The University of Adelaide
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Innate response to first feeding in Octopus berrima hatchlings despite embryonic food imprinting - Behavioural Videos

posted on 2023-07-30, 15:32 authored by Qian Hui Qiaz HuaQian Hui Qiaz Hua, Manuel Nande, Zoe Doubleday, Bronwyn GillandersBronwyn Gillanders


Food imprinting has both ecological and evolutionary significance but the generality of these

patterns for octopods remains unknown. We aim to determine the prey preference of Octopus

berrima hatchlings and whether it may be modified through imprinting. Firstly, hatchlings were

given isopods, amphipods and mussels to determine their prey preference ranking. In a separate

experiment, embryos were exposed to the visual and chemical stimuli of either isopods, amphipods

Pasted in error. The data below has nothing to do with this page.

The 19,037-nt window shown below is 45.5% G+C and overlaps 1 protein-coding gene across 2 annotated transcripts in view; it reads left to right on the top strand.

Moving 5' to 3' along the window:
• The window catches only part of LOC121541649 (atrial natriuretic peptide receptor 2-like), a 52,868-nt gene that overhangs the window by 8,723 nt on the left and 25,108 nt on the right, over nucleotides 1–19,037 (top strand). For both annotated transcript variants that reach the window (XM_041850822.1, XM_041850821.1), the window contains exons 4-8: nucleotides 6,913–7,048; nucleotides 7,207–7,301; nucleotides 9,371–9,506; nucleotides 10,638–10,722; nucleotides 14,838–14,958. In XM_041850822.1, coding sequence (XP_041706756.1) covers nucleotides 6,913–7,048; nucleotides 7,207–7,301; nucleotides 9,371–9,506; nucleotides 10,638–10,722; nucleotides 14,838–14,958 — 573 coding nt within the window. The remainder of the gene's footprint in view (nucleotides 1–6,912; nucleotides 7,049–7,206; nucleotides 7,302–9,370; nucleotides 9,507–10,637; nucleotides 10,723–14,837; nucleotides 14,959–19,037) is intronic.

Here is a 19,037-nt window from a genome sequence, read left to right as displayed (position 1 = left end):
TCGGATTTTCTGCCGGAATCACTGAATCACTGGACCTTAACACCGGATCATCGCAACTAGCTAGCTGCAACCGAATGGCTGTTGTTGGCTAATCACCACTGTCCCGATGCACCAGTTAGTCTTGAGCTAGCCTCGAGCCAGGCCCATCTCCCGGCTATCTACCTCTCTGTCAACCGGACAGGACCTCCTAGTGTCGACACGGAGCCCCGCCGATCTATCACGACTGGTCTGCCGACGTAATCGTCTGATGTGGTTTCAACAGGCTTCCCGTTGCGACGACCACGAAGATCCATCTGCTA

or mussels separately at least a week before hatching. A prey preference test on hatchlings using all

three prey types was conducted. We found that O. berrima had a preference ranking of isopods >

amphipods > mussels. However, they retained their isopod prey preference regardless of the prey

type they were embryonically exposed to, indicating that it is likely pre-determined as a result of

innate biological processes rather than from life experience, providing evidence that imprinting

does not occur in O. berrima.


The University of Adelaide

Australian Society for Fish Biology